Since Canada legalized recreational cannabis in October 2018, the world has been watching its progress. After a disappointing 2019, we think the Canadian market will remain challenged in 2020. More failures will likely be needed before the situation improves materially.
The “Top 10” Canadian LPs
While there have been more active cannabis companies in 2017 and 2018, many of them ceased to be relevant during 2019 leaving only 10 companies that are worth taking a look. Micro-cap companies with a market capitalization of less than $300 million are highly risky and not suitable for average investors. The Canadian cannabis market is smaller and could only support a handful of players in the long-run. Canada has a population of fewer than 40 million people and the demand for cannabis is estimated to be 600 tonnes annually, with the majority of them still via illegal supply channels. The domestic sector simply cannot support that many companies. That’s why we think the top 10 names are most likely the survivors in the long-run.
(Source: Public Information)
Large-Cap: Canopy (CGC), Aurora (ACB), Cronos (CRON), Tilray (TLRY), and Aphria (APHA) are what we believe to be the large-cap LPs in Canada. These five companies have access to the largest amount of capital and are building capacities that alone could supply the entire domestic market in Canada. Given the mainstream estimate of 600 tonnes for the domestic demand in Canada, Canopy alone could almost supply the entire country based on its estimated total designed capacity. However, what differentiates these companies from the rest is their global infrastructure and adjacent opportunities in beverage, pharma, and other applications of cannabis. It is also worth mentioning that all of these stocks are listed directly on a U.S. stock exchange.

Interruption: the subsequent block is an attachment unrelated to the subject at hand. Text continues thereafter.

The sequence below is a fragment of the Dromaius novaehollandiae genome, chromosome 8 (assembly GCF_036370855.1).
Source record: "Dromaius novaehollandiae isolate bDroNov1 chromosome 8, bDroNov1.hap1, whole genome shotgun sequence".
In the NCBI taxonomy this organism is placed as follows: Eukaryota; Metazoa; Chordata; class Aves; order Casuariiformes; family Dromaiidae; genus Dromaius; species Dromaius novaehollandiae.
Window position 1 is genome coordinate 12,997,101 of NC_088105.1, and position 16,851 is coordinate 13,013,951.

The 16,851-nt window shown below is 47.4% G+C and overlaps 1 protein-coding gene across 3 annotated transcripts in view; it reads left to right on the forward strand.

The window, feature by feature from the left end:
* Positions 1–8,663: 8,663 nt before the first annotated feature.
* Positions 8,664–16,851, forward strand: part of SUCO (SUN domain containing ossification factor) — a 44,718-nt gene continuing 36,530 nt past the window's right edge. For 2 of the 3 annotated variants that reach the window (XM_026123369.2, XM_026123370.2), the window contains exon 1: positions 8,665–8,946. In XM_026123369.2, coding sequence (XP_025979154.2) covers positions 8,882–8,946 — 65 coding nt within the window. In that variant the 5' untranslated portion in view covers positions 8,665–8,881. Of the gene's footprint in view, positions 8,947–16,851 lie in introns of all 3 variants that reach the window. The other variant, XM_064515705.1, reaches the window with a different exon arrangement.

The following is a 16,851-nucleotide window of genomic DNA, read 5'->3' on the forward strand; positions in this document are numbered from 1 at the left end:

Small-Cap: HEXO (HEXO), MediPharm (otcqx:MEDIF), OrganiGram (OGI), Village Farms (VFF), and Valens GroWorks (otcqb:VLNCF) are what we consider to be the small-cap names. These companies also have sizable production capacities and meaningful market share in their respective categories. However, they tend to be more regional-focused such as HEXO in Quebec and OrganiGram in the Maritimes. They also have access to adequate capital but these financings could be more expensive. Many of them don’t yet have direct U.S. listings and they tend to be viewed as more domestic-focused with less pronounced international expansion plans. However, extraction represents a unique and growing segment within the Canadian market.
Fallen Angels: CannTrust (CTST), Green Organic Dutchman (otcqx:TGODF), Emerald Health (otcqx:EMHTF) are some of the stocks that fell the most in 2019. As we analyzed in a recent weekly cannabis report, many Canadian companies were destroyed by corporate scandals and toxic financings.